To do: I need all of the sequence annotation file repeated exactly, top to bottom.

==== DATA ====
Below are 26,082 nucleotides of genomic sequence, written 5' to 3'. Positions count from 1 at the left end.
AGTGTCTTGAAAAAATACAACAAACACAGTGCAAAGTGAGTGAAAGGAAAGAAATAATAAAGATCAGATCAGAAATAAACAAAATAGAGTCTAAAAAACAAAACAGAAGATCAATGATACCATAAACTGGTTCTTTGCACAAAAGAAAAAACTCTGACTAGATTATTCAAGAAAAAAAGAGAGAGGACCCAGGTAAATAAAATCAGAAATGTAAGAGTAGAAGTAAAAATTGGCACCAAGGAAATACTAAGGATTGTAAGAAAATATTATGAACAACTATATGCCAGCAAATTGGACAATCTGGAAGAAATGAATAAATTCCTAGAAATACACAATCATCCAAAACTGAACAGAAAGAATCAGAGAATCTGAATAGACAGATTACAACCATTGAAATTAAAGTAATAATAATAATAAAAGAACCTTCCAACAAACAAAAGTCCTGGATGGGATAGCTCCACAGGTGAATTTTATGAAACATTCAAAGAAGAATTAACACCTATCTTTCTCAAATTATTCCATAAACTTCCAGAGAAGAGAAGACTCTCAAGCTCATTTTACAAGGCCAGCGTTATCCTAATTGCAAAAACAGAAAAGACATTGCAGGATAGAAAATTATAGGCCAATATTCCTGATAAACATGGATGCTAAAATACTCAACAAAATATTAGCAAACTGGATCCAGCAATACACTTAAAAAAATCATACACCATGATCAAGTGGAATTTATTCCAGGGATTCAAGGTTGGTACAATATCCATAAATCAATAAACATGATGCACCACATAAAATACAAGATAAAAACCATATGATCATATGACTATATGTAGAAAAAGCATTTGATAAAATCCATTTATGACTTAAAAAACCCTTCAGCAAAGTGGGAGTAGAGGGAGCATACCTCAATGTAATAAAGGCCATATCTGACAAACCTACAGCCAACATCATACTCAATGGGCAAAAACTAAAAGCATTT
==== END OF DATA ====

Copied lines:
Below are 26,082 nucleotides of genomic sequence, written 5' to 3'. Positions count from 1 at the left end.
AGTGTCTTGAAAAAATACAACAAACACAGTGCAAAGTGAGTGAAAGGAAAGAAATAATAAAGATCAGATCAGAAATAAACAAAATAGAGTCTAAAAAACAAAACAGAAGATCAATGATACCATAAACTGGTTCTTTGCACAAAAGAAAAAACTCTGACTAGATTATTCAAGAAAAAAAGAGAGAGGACCCAGGTAAATAAAATCAGAAATGTAAGAGTAGAAGTAAAAATTGGCACCAAGGAAATACTAAGGATTGTAAGAAAATATTATGAACAACTATATGCCAGCAAATTGGACAATCTGGAAGAAATGAATAAATTCCTAGAAATACACAATCATCCAAAACTGAACAGAAAGAATCAGAGAATCTGAATAGACAGATTACAACCATTGAAATTAAAGTAATAATAATAATAAAAGAACCTTCCAACAAACAAAAGTCCTGGATGGGATAGCTCCACAGGTGAATTTTATGAAACATTCAAAGAAGAATTAACACCTATCTTTCTCAAATTATTCCATAAACTTCCAGAGAAGAGAAGACTCTCAAGCTCATTTTACAAGGCCAGCGTTATCCTAATTGCAAAAACAGAAAAGACATTGCAGGATAGAAAATTATAGGCCAATATTCCTGATAAACATGGATGCTAAAATACTCAACAAAATATTAGCAAACTGGATCCAGCAATACACTTAAAAAAATCATACACCATGATCAAGTGGAATTTATTCCAGGGATTCAAGGTTGGTACAATATCCATAAATCAATAAACATGATGCACCACATAAAATACAAGATAAAAACCATATGATCATATGACTATATGTAGAAAAAGCATTTGATAAAATCCATTTATGACTTAAAAAACCCTTCAGCAAAGTGGGAGTAGAGGGAGCATACCTCAATGTAATAAAGGCCATATCTGACAAACCTACAGCCAACATCATACTCAATGGGCAAAAACTAAAAGCATTT